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An Information Taxonomy for Remotely-Accessible Engineering Instructional Laboratories

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2015 ASEE Annual Conference & Exposition


Seattle, Washington

Publication Date

June 14, 2015

Start Date

June 14, 2015

End Date

June 17, 2015





Conference Session

Emerging Computing and Information Technologies I

Tagged Division

Computing & Information Technology

Page Count


Page Numbers

26.188.1 - 26.188.19



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Paper Authors


Steven Walter Tuttle University of Technology Sydney

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Steve Tuttle was transplanted from Orange County California to Sydney Australia to chase his PhD in Software Engineering. In a parallel life, Steve builds web information systems for corporate clients, rides a kiteboard when the wind blows, juggles when it does not, and otherwise hangs out with his dog Lucie. The stuff one hears about the high quality of life in Sydney? All true!

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Bruce Moulton University of Technology Sydney


David Lowe The University of Sydney

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Professor David Lowe is Associate Dean (Education) and Professor of Software Engineering in the Faculty of Engineering and Information Technologies at The University of Sydney. Before this he was a Director of the Centre for Real-Time Information Networks (CRIN) - a designated research strength at the University of Technology, Sydney focused on blending embedded systems and telecommunications in addressing real-world problems. He is also the CEO of the not-for-profit organisation The LabShare Institute, and past President of the Global Online Laboratory Consortium. Professor Lowe has published widely during his more than 20 year teaching career, including three textbooks.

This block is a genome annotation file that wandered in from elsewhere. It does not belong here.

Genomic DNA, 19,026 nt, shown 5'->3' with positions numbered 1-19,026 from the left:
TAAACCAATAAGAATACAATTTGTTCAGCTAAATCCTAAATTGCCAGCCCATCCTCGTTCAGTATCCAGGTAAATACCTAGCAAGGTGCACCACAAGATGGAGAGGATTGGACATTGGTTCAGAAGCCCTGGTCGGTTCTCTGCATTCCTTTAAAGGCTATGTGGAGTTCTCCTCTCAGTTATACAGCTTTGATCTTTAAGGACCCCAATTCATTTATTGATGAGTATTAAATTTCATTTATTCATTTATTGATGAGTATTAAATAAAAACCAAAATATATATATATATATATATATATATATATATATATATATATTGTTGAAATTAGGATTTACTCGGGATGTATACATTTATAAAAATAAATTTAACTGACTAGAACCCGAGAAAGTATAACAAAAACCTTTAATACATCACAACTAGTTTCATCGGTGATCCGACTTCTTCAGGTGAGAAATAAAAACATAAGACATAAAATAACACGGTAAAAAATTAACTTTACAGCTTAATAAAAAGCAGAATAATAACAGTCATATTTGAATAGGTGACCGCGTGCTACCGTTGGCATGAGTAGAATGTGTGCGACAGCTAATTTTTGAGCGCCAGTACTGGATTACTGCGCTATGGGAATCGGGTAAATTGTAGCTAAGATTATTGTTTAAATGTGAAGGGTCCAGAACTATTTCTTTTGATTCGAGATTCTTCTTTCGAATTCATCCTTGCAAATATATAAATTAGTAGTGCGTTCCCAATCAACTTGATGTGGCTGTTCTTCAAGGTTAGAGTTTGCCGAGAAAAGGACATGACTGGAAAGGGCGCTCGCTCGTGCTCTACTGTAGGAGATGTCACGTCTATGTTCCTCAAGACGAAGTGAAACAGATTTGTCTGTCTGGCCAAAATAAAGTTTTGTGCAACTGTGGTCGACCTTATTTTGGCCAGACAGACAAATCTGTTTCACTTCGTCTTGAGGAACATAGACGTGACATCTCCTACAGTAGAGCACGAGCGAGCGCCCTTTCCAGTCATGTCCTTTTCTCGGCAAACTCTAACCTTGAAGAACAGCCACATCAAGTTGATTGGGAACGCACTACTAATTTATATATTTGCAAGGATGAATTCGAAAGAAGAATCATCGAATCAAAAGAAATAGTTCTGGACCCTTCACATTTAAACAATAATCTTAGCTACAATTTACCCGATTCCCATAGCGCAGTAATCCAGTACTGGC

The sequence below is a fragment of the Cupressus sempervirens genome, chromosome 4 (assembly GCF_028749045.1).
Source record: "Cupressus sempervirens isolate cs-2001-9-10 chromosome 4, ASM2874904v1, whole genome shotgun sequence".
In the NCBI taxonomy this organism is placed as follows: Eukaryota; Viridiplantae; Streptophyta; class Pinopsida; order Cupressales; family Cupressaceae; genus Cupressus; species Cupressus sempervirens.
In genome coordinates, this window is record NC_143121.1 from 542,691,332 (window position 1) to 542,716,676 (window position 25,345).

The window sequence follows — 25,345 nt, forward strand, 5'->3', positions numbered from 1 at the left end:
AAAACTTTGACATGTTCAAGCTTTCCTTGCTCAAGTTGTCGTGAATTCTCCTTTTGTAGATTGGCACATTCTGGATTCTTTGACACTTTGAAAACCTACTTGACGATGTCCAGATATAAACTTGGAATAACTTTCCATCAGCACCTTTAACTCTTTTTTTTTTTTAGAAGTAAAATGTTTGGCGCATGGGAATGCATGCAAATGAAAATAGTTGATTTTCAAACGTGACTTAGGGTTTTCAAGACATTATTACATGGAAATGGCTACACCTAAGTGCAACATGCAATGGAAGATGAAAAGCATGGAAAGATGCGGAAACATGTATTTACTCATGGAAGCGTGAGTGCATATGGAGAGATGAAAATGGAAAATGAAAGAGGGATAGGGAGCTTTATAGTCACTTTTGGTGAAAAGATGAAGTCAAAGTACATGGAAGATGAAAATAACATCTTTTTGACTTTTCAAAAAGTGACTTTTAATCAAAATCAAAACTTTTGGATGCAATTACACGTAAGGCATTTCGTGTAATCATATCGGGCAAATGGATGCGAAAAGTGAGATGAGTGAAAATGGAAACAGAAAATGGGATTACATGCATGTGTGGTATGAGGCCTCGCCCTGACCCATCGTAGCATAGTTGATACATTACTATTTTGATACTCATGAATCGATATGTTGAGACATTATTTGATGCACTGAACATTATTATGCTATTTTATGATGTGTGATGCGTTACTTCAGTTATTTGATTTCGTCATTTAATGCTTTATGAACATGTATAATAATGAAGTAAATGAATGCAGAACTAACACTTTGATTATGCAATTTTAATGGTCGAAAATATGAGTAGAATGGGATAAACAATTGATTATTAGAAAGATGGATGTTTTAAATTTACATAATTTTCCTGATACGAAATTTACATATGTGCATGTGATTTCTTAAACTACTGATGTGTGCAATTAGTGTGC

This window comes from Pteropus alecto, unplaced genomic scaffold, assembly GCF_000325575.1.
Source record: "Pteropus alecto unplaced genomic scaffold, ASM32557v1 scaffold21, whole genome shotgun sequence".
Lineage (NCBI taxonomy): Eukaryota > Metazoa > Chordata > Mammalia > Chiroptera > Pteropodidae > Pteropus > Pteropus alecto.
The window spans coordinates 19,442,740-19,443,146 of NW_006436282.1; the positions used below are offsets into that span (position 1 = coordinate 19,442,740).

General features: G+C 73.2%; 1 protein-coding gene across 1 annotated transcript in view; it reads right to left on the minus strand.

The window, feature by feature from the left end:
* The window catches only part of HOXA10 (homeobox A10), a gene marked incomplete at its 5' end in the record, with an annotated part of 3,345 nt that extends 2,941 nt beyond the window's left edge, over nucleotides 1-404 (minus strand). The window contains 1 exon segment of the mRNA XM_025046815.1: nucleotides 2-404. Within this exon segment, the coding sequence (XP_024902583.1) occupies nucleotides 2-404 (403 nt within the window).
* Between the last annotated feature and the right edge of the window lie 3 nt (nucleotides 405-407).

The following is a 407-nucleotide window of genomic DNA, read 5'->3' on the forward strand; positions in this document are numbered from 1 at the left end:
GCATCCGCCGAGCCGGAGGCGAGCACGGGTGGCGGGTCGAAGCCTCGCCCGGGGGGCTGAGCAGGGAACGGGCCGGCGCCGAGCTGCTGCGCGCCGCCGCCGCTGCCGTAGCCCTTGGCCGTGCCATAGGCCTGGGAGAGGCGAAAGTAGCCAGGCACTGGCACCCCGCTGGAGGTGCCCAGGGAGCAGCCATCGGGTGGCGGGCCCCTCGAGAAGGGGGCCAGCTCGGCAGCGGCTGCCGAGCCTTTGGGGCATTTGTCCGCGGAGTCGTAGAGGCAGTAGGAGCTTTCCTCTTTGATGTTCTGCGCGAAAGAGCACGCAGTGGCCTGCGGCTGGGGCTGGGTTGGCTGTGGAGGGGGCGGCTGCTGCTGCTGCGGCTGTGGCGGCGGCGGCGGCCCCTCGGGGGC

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An Information Taxonomy for Remote Engineering Instructional LaboratoriesThis paper introduces an information taxonomy for remote engineering instructionallaboratories. A taxonomy within some given domain organizes and clarifies the domaincontent and provides a common framework that supports and facilitates thinking, discussion,and communication about the domain in question. In this case, the taxonomy aims to supportthinking, discussion, and communication about remote engineering instructional laboratories.This taxonomy was emergent from peer-reviewed remote laboratories literature. Twenty-fivepapers were initially selected and close-read for terms which were characteristicallydescriptive of a remote engineering instructional laboratory. Over 1,000 such terms wereidentified. This number was reduced to some 800 through the elimination of duplicates andthe conflation of equivalents. These 800 were then examined, line-item by line-item andplaced into a containing category. If a an appropriate containing category did not exist, onewas created. In the end, there were 37 containing categories to hold all the terms.Five additional remote labs papers were then selected and close read for terms that weredescriptively characteristic of remote engineering instructional laboratories. As like before,these terms were then considered, line-item by line-item, an placed in a containing category.No additional containing categories were required during this follow on phase, indicating thatcategorical saturation was achieved. Four top level categories were added to the 37containers; effectively creating an information taxonomy for remote engineering instructionallaboratories. This taxonomy can then be used to foster thinking and discussioncommunication about these laboratories.Table 1: A Remote Laboratory Information TaxonomyTop Category Term Containeraccess access control access to people access to resources accessibilityorganizational administration change community enrollment expense income location sharingteaching and learning assessment collaboration communication data disciplines experiments learning aids pedagogy student benefits teacher benefits visualizationtechnical architecture booking capabilities devices equipment framework interface management safety scalability security software support technologies

Tuttle, S. W., & Moulton, B., & Lowe, D. (2015, June), An Information Taxonomy for Remotely-Accessible Engineering Instructional Laboratories Paper presented at 2015 ASEE Annual Conference & Exposition, Seattle, Washington. 10.18260/p.23527

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